Author: Hoi See Tsao
Institution: Wellesley College
Date: August 2007
In addition to providing much-needed energy boosts, coffee has now been shown to protect your skin from the sun. According to a study published in The Proceedings of the National Academy of Sciences, coffee increased mice's natural defense against pre-cancerous cells by 400 percent.
Preliminary evidence suggested that caffeine increases apoptosis, a process in which the body gets rid of damaged cells, which can include those that are cancerous. Drawing on this evidence, hairless mice were exposed to lamps that generated UVB radiation similar to that found in sunlight.
One group of mice was then given caffeinated water to drink, another group was given an exercise wheel to increase the mice's physical activity level, and another group was given both treatments. Levels of chemicals previously shown to be linked to apoptosis levels were then measured and compared to those of mice that were exposed to the sun-lamps but had neither caffeine nor exercise afterwards.
The mice that were given caffeine but no exercise wheel showed a 95 percent increase in apoptosis, while the mice that were only given the exercise wheel but no caffeine had a 120 percent increase. However, the mice that were given both treatments had a 400 percent increase in apoptosis.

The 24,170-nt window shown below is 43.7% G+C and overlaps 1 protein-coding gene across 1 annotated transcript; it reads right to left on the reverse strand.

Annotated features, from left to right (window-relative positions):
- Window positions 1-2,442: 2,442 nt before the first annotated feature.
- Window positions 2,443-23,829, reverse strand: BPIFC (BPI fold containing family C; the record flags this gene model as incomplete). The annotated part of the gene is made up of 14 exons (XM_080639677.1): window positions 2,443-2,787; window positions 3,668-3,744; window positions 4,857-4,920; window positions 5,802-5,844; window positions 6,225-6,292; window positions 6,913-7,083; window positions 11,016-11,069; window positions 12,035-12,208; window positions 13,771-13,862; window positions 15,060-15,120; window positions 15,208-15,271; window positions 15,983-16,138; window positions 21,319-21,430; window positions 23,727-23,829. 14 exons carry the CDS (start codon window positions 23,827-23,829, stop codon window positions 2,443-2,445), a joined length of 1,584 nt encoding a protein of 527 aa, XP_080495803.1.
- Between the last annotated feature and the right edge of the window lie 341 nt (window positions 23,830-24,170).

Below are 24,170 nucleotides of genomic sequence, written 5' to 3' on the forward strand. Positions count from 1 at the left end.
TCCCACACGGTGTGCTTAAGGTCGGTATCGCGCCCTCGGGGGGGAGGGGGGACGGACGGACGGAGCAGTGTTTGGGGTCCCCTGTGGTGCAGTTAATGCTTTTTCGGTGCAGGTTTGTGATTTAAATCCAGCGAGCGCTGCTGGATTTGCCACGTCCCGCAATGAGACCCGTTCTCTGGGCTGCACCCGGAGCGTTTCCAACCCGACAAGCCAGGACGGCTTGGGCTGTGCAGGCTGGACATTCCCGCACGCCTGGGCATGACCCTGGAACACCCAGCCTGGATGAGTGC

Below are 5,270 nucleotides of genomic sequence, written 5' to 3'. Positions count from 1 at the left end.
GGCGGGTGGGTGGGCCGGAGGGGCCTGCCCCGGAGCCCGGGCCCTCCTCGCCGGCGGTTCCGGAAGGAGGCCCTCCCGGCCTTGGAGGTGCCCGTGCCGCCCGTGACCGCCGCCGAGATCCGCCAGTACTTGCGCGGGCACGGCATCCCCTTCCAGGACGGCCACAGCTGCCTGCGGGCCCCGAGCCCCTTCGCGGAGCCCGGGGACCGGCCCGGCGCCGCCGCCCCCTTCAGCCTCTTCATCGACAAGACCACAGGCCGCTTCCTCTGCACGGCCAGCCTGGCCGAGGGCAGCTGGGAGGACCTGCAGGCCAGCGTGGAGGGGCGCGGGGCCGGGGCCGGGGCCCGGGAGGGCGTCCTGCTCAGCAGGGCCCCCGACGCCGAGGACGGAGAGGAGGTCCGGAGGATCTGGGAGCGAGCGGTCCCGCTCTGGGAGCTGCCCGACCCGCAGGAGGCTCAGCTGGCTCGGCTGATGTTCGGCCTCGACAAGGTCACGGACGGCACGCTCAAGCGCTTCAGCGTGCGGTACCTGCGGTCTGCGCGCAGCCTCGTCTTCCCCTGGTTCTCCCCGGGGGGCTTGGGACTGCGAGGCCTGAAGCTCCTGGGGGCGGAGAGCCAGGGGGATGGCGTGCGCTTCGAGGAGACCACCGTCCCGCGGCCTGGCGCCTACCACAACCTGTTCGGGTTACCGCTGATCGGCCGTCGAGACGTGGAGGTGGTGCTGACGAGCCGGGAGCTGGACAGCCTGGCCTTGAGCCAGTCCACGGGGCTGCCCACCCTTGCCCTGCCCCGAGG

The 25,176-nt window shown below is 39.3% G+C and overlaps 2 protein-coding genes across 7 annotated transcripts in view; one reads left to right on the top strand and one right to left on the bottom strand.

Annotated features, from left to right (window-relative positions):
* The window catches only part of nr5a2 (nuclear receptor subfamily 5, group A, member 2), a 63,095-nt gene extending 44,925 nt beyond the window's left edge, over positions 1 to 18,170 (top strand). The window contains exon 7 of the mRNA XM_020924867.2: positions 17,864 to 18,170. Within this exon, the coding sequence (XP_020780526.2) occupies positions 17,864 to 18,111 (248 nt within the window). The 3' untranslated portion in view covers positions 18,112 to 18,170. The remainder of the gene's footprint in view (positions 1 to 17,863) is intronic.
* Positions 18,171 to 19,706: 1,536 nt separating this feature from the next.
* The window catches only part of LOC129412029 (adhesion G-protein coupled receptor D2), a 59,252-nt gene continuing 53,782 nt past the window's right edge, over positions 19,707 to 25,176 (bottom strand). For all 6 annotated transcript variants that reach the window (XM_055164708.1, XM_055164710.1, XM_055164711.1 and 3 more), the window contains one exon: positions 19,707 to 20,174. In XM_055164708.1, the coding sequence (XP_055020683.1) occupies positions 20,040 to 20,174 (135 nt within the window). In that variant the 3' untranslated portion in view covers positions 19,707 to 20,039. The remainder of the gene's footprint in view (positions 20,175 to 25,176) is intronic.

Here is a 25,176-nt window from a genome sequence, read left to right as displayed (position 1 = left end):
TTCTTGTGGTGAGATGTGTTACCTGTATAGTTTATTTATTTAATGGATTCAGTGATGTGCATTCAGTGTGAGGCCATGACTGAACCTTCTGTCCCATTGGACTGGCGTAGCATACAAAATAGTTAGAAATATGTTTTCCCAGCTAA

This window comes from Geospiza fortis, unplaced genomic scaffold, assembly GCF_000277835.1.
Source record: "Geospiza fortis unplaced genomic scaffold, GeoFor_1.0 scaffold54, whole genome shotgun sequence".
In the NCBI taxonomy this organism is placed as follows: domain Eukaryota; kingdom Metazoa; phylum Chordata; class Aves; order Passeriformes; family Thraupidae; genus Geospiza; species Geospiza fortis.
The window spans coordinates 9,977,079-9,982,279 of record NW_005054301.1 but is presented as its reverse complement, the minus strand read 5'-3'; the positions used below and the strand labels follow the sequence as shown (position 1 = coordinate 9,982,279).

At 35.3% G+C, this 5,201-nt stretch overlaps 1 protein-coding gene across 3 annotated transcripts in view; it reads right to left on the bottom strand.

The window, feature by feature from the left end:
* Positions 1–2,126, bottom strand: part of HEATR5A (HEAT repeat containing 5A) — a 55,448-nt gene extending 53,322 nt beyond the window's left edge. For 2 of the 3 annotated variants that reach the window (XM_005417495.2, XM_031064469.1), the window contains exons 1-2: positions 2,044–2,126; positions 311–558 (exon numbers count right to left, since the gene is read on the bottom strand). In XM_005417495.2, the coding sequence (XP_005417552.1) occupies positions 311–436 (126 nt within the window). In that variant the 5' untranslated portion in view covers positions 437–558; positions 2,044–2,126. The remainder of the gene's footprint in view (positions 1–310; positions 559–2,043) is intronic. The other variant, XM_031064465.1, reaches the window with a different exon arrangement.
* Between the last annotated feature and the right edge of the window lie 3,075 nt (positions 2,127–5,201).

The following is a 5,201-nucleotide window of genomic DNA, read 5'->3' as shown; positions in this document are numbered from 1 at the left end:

Lead author Dr. Allan Conney, of Rutgers University, said in an interview with BBC.com, "The most dramatic and obvious difference between the groups came from the caffeine drinking runners, a difference that can likely be attributed to some kind of synergy."
"Caffeine is actually added to some sports drinks these days. I could conceive quite readily that the changes that happen when you exercise have an impact on what caffeine does," said Dr. Stephen Alexander, from the University of Nottingham and a researcher on caffeine's effects on the body. However, experts still caution that drinking coffee before exercising definitely cannot be a substitute for adequate sun protection.
Written by Hoi See Tsao